- Published 1.12.14
This is what the former Ukrainian president, Viktor Yanukovych, subsequently driven from office by mass protests in Kiev, said to the German Chancellor, Angela Merkel at the start of the crisis. It was recorded by a Lithuanian television crew, eavesdropping on the conversation with a directional mike, at the European Union summit in Vilnius where Yanukovych announced that he was not going to sign an EU-Ukraine trade deal.
“The economic situation in Ukraine is very hard, and we have big difficulties with Moscow,” Yanukovych explained to Merkel in Russian (which they both speak fluently). “I would like you to hear me. I was left alone for three and a half years in very unequal conditions with Russia... one to one.”
The Ukrainian president was not overthrown by a “fascist” plot, as Russian propaganda would have us believe, nor was Nato hoping to make Ukraine a member. (Indeed, Nato had repeatedly told the previous Ukrainian government, which was very pro-Western, that under no circumstances could it ever join the Western alliance.) Exactly one year into the crisis, it’s useful to remember what really happened.
The basic question about any international crisis is: conspiracy or cock-up? The Ukrainian crisis definitely falls into the latter category. Nobody planned it, nobody wanted it. Here’s how they stumbled into it — Yanukovych inherited the negotiations for a trade deal with the EU from the previous government when he returned to the presidency in 2010. And he didn’t break off the talks with the EU because that would have alienated half the country: the western, mostly Ukrainian-speaking part.
Yanukovych was a typical post-Soviet political figure, deeply corrupt and almost comically greedy, but he was a competent politician. Almost all his votes had come from the eastern and southern, mostly Russian-speaking parts of the country, but he knew that he couldn’t simply ignore the west.
On the other hand, he couldn’t ignore Moscow either. Russia’s president, Vladimir Putin, saw the EU as a stalking horse for Nato, and was trying to persuade Yanukovych to join his “Eurasian Economic Union” (EEU) instead. Moreover, Russia had huge economic leverage, since it provided most of Ukraine’s energy and bought half of its exports.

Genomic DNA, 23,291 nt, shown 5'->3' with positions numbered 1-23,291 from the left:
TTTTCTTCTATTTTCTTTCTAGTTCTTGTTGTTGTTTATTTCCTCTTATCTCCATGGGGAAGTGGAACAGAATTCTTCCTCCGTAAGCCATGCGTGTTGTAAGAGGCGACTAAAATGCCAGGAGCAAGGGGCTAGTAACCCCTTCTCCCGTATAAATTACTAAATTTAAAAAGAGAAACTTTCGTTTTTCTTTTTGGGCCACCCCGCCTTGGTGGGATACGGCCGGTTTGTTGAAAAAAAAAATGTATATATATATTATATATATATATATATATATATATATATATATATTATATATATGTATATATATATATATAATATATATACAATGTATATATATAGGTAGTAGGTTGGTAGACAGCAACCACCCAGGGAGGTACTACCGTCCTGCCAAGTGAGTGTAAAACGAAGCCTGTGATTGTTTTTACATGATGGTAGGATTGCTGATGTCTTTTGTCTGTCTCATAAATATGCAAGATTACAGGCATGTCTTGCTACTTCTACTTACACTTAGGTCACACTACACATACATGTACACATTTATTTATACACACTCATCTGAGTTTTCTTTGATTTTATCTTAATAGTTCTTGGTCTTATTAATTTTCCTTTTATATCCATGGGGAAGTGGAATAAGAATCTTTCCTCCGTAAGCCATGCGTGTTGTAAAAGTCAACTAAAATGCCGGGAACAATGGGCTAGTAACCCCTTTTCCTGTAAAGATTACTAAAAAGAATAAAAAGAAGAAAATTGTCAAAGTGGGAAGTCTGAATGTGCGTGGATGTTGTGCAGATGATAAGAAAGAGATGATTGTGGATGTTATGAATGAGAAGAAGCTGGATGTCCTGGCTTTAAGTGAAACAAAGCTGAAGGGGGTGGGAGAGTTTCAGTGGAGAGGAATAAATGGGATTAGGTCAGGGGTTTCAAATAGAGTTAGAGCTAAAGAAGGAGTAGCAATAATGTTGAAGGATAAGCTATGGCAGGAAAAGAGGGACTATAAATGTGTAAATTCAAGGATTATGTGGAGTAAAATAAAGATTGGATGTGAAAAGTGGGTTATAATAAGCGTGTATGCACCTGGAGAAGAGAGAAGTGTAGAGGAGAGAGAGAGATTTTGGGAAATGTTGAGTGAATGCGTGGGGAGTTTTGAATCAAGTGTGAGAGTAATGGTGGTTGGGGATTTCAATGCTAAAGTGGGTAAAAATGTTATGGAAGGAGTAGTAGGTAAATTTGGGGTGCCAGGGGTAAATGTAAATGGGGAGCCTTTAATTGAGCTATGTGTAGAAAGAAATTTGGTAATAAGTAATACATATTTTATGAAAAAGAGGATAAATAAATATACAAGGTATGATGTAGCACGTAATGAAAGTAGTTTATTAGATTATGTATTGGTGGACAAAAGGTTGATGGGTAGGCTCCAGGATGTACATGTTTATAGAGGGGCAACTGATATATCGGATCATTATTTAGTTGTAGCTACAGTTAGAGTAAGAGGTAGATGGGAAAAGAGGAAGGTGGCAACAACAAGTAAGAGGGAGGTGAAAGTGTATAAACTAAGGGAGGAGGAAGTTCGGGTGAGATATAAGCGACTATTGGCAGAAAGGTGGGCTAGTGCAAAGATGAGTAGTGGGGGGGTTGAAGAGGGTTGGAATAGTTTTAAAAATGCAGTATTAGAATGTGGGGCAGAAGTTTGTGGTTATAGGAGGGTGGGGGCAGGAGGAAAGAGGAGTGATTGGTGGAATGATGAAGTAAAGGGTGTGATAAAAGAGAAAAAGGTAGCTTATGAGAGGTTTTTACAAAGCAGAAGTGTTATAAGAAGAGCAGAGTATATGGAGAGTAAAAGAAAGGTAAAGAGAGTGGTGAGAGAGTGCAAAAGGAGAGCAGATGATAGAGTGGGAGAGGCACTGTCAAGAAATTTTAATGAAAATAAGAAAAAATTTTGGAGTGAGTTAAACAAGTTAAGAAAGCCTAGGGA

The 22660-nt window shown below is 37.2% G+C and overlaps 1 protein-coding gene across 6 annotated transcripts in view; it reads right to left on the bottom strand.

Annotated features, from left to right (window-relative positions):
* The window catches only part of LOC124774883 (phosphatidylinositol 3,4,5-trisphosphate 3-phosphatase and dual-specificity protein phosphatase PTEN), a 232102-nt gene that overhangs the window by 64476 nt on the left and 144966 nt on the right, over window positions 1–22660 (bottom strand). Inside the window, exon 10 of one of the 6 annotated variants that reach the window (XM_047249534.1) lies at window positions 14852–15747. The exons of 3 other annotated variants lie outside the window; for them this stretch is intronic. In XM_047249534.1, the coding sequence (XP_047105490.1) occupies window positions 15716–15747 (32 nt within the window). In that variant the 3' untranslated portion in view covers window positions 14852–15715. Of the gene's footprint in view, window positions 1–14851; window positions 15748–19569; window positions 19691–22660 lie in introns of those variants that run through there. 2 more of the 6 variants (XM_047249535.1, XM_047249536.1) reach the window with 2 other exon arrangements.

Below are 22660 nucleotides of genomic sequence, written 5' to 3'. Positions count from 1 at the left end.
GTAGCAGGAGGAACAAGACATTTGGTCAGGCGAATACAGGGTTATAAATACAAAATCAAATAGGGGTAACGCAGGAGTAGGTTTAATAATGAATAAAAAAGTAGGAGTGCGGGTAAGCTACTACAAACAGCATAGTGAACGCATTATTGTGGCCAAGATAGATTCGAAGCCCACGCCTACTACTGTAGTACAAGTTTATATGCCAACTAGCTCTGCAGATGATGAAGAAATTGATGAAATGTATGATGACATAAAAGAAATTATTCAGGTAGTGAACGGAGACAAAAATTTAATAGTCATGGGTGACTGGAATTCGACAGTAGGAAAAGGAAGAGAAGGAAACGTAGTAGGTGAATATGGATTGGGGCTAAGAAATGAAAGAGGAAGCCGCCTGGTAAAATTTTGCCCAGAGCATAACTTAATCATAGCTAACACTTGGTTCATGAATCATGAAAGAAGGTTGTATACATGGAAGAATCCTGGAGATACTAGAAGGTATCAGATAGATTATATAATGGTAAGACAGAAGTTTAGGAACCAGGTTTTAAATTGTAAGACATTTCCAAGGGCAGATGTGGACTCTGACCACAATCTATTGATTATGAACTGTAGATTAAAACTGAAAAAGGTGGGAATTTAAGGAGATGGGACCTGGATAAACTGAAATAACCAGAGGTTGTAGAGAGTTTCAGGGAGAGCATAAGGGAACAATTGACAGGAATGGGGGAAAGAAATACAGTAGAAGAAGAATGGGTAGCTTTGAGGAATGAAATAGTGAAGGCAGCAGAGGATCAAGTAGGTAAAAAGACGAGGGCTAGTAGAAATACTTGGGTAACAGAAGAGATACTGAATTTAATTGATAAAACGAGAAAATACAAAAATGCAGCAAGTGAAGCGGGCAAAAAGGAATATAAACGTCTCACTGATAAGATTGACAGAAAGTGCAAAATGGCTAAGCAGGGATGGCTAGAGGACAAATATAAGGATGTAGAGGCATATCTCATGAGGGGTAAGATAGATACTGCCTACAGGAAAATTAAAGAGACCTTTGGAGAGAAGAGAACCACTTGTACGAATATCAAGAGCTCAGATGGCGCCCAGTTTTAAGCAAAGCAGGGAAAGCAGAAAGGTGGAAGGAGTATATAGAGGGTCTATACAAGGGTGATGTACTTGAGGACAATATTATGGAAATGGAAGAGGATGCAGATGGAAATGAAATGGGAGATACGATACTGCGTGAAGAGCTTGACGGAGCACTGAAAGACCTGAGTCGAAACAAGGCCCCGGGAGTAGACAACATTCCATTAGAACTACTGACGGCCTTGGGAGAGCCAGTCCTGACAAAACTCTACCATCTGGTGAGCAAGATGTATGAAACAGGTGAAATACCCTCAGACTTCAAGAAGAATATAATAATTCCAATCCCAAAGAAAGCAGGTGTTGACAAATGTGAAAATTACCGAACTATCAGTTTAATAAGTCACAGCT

So for three years, Yanukovych temporized, trying to get financial guarantees out of the EU that would make up for the economic punishment Putin would inflict if Ukraine signed the trade treaty. The EU wouldn’t budge: no special help for Ukraine. It would just have to take its punishment, Yanukovych was told, but the trade deal would be good for the country in the long term.
Politicians have to live in the short term, however, and in 2012-13 Ukrainian exports to Russia fell by half as Putin tightened the screws. Those exports mostly provided income for people in industrial eastern Ukraine — Yanukovych’s own supporters. The EU had left him “alone for three and a half years in very unequal conditions with Russia...one to one” — so in late 2013 he made his choice: break off the EU talks, and sign up with Putin’s EEU.
Did Yanukovych foresee the big demonstrations against him in Kiev, where people had hoped for an association with the EU? Of course he did, but he probably didn’t foresee that the protests would be fuelled by the ham-fisted resort to violence by his own officials. He certainly didn’t foresee that he would be overthrown — nor did Putin, who had put him in that impossible position.
All the subsequent escalations of the conflict in Ukraine — the Russian annexation of Crimea, the pro-Moscow revolts in the two eastern provinces with the largest ethnic Russian minorities, the direct Russian military intervention that saved those revolts from collapse — have been driven by Putin’s determination to reverse his original error.